• lab30
Aug 2: Brolga dreaming
 

Every year or so, we have a lab retreat, and we all began arriving yesterday afternoon at a nice big house on the Sunshine Coast, where we were to spend the next three nights as a group. Despite my excitement about the retreat, I was naturally a bit nervous leaving the borders of Brisbane behind, and my nervousness was proved justified when Michael Daley sent a text message in the evening telling me that a photo of a Regent Honeyeater taken at Enoggera reservoir on 31 July had just been put on the Brisbane Birders Facebook page!!

I couldn’t believe it, and as Ann Cheesman, the wonderful and kind observer, provided details of the location, it dawned on me we had to send a party down to search for the bird in the morning. After fevered discussions, six people from the lab group decided they wanted to come along and try for the bird. After all, it’s a Critically Endangered species that is nearing extinction, and for several folks this was a lifer. So we agreed to leave in the morning at 0500.

Folks began emerging from their slumber about 0430 and we tried to breakfast quietly but failed spectacularly, waking up most of the other people sleeping in the house – sorry….. Shortly after 0500 we piled into two cars and struck off down the motorway. Arriving at Walkabout Creek we gradually spread out along the track around to the spot where the bird had been seen, and were pleased to see that around 15 birders had shown up to take part in the search. A good turn out, and a real demonstration that Brisbane Birding is alive and kicking – there was a real sense of community among the birders there, which was really nice to experience. But the Regent Honeyeater declined to join the party. By 1030 we had been searching for four hours without so much a sniff of it, although we had a couple of White-bellied Cuckoo-shrikes including a nice dark morph bird, a female Regent Bowerbird, and 50 flyover Topknot Pigeons. Somewhat crestfallen, we retreated and retraced our steps north along the motorway, reasoning that the honeyeater could be anywhere by now. Or even just 50 metres off the track. It might conceivably show up again, and searching the area thoroughly over the next few days and weeks would possibly repay itself. We should keep looking!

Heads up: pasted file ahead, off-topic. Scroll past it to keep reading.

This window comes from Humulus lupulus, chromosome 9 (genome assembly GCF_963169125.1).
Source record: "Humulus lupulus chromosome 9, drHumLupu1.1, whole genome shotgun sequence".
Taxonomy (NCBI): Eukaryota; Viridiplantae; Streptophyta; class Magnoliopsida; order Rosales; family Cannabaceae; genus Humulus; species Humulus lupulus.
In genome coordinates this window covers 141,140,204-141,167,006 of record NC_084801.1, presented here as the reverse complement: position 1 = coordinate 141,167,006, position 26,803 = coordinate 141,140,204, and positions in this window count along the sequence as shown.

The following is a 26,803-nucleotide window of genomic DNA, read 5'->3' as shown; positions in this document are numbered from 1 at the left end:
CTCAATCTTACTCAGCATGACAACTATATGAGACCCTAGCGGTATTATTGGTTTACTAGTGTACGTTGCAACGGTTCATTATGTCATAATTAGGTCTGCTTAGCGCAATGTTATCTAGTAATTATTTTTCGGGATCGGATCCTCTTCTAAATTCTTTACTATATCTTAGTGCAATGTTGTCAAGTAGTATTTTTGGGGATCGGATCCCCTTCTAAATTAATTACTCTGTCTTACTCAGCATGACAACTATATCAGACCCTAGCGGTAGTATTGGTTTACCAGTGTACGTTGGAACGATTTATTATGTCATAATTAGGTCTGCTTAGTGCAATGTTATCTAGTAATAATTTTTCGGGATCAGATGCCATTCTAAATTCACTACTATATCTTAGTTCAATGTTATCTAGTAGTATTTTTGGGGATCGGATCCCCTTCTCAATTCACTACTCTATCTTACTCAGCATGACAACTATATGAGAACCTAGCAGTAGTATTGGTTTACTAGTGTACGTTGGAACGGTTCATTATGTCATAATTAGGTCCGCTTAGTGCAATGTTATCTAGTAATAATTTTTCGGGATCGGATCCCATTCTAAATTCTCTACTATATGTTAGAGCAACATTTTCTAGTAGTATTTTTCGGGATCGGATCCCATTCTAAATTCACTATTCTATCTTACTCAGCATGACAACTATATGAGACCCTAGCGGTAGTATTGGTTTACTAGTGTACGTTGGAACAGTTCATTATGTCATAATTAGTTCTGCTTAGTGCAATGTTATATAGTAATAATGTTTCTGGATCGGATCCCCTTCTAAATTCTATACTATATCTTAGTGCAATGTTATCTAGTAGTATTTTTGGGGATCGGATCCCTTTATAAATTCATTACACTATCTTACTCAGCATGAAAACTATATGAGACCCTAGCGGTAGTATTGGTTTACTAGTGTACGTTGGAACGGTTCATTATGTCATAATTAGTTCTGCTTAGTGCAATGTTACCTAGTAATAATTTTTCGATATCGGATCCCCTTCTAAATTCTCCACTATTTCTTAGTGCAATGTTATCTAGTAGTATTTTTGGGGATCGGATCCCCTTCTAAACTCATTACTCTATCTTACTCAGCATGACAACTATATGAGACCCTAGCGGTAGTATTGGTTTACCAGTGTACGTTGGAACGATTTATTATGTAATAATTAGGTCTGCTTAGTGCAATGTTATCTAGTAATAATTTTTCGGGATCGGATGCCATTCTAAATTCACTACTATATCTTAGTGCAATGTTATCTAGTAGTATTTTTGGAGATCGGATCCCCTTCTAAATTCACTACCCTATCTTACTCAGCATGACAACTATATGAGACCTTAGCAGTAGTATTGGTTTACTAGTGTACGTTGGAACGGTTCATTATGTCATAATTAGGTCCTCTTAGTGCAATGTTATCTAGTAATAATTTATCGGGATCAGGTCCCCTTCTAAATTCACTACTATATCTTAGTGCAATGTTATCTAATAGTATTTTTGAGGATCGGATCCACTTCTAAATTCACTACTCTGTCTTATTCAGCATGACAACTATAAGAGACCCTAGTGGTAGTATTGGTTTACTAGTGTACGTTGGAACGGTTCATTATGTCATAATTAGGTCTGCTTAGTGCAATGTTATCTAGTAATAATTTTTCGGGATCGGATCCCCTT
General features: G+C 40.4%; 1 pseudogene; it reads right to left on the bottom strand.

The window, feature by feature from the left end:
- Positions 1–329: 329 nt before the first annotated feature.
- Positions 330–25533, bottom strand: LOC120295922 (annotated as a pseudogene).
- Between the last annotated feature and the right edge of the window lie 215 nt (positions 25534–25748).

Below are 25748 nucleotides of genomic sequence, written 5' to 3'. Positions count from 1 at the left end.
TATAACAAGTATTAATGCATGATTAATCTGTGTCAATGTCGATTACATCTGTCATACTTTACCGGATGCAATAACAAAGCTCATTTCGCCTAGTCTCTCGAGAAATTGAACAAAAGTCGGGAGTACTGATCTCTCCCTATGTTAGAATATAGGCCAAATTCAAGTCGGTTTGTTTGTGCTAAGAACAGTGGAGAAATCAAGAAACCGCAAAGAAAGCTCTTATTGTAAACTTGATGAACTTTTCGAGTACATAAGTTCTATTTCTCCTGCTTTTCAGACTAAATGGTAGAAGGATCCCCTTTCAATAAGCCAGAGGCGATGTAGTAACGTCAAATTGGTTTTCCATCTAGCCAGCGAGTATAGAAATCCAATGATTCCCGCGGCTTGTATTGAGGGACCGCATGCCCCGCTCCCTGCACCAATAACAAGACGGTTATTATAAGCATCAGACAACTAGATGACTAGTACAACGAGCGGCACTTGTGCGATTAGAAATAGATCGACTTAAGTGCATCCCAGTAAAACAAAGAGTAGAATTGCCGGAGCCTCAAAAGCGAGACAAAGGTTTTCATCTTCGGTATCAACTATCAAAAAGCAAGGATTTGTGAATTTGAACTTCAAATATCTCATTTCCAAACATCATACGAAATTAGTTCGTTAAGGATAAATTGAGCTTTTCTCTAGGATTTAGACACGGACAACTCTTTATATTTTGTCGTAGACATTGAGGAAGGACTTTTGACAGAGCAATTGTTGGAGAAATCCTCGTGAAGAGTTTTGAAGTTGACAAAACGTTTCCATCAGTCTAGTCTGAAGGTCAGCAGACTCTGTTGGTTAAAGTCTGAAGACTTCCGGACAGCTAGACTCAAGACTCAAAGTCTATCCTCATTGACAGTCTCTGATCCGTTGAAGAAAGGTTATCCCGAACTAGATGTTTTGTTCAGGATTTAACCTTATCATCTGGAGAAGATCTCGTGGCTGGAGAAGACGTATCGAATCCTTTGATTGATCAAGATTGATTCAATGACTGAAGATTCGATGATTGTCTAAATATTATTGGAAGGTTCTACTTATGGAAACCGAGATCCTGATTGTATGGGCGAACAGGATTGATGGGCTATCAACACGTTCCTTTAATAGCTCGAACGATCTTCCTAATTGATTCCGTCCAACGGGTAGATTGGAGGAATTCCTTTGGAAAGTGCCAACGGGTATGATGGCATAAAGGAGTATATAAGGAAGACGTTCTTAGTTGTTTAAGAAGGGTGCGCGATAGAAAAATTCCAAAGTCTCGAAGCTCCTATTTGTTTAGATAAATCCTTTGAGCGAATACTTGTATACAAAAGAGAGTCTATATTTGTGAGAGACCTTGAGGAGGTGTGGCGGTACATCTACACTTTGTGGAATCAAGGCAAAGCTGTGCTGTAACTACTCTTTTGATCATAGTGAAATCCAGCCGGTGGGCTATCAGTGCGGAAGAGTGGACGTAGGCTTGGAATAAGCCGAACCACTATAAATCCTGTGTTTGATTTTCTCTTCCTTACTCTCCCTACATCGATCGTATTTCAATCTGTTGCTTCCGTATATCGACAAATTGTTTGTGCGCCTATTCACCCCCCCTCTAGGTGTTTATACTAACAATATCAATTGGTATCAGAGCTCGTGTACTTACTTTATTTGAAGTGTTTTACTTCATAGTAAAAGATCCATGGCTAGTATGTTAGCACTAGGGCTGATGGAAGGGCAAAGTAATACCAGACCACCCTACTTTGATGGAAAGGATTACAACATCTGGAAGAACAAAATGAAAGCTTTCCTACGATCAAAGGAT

As we passed Tinchi Tamba I mused to Micha Jackson and Brad Woodworth in the car about the fact a couple of Brolgas had been seen recently at Dohles Rocks Rd, just north of South Pine River just outside the Brisbane LGA boundary. I’ve never seen one in Brisbane and I was hoping that one of the birds might hop over the border and visit Tinchi Tamba one day. In an almost unbelievable coincidence, Ged Tranter phoned just as we were arriving back into Mooloolaba and said that Rick Franks had just found a Brolga at the First Lagoon at Tinchi Tamba and that he was watching it from the Wyampa Rd bridge right now!! Energised despite the early start, we immediately turned around and powered back down the motorway. I was deeply grateful to Rick and Ged for spreading the news so quickly of this bird – once again the grapevine was working fast. Would we get something out of the morning after all?

Heart rates were rising as we ascended up onto the bridge at Wyampa Rd, but I was already punching the air before I’d stopped the car. I could see a distinctively crane-shaped blob standing in the wetland. And sure enough there it was. Just standing there, oblivious to the excitement its mere presence was causing in the human world. Blurry photographs and whoops ensued all round, although we were especially careful not to cause the bird to flush, as Ged still hadn’t seen it, and was on his way. We got back onto the motorway and headed once again north back to the Sunshine Coast, another year tick under the belt, and some excellent consolation from what was a frustrating start to the day.

Arriving back at the house, the others were about to hit the beach, so we lunched and joined them. A sand castle competition was in full swing when we got there, and ours was going to be a late entry. Brad had a red frisbee with him – there was only one thing to do with it. He planted it in the sand and we began our sand sculpture…

With one year tick today, my year list moved up to 292 species. I spent 4 hours 30 minutes birding, walked 3.85 km and drove 349.4 km. My chronological year list is here.

“Brolga Dreaming” by yours truly, Brad Woodworth and Micha Jackson. What do you mean it looks more like a button-quail???

And the real thing, as found by Rick Franks this afternoon. Massive thanks Rick!